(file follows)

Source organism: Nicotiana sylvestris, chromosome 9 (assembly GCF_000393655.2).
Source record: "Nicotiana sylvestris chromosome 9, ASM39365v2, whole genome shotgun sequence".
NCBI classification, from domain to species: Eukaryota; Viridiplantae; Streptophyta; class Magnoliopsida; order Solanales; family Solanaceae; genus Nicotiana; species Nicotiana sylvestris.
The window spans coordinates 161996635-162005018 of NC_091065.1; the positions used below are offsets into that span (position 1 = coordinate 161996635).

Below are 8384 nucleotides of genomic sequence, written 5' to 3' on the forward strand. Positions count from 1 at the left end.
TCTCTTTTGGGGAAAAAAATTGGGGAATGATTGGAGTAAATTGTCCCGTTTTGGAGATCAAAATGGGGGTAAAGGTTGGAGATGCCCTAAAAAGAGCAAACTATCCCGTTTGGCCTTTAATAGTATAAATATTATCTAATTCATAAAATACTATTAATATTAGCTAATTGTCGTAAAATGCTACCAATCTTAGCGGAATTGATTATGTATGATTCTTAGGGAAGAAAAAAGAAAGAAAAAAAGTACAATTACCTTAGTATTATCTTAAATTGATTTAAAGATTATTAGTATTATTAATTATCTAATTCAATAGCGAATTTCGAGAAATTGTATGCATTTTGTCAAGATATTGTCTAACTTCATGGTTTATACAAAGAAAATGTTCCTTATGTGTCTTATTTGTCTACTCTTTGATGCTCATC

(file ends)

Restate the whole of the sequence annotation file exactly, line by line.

Source organism: Nicotiana sylvestris, chromosome 9 (assembly GCF_000393655.2).
Source record: "Nicotiana sylvestris chromosome 9, ASM39365v2, whole genome shotgun sequence".
NCBI classification, from domain to species: Eukaryota; Viridiplantae; Streptophyta; class Magnoliopsida; order Solanales; family Solanaceae; genus Nicotiana; species Nicotiana sylvestris.
The window spans coordinates 161996635-162005018 of NC_091065.1; the positions used below are offsets into that span (position 1 = coordinate 161996635).

Below are 8384 nucleotides of genomic sequence, written 5' to 3' on the forward strand. Positions count from 1 at the left end.
TCTCTTTTGGGGAAAAAAATTGGGGAATGATTGGAGTAAATTGTCCCGTTTTGGAGATCAAAATGGGGGTAAAGGTTGGAGATGCCCTAAAAAGAGCAAACTATCCCGTTTGGCCTTTAATAGTATAAATATTATCTAATTCATAAAATACTATTAATATTAGCTAATTGTCGTAAAATGCTACCAATCTTAGCGGAATTGATTATGTATGATTCTTAGGGAAGAAAAAAGAAAGAAAAAAAGTACAATTACCTTAGTATTATCTTAAATTGATTTAAAGATTATTAGTATTATTAATTATCTAATTCAATAGCGAATTTCGAGAAATTGTATGCATTTTGTCAAGATATTGTCTAACTTCATGGTTTATACAAAGAAAATGTTCCTTATGTGTCTTATTTGTCTACTCTTTGATGCTCATC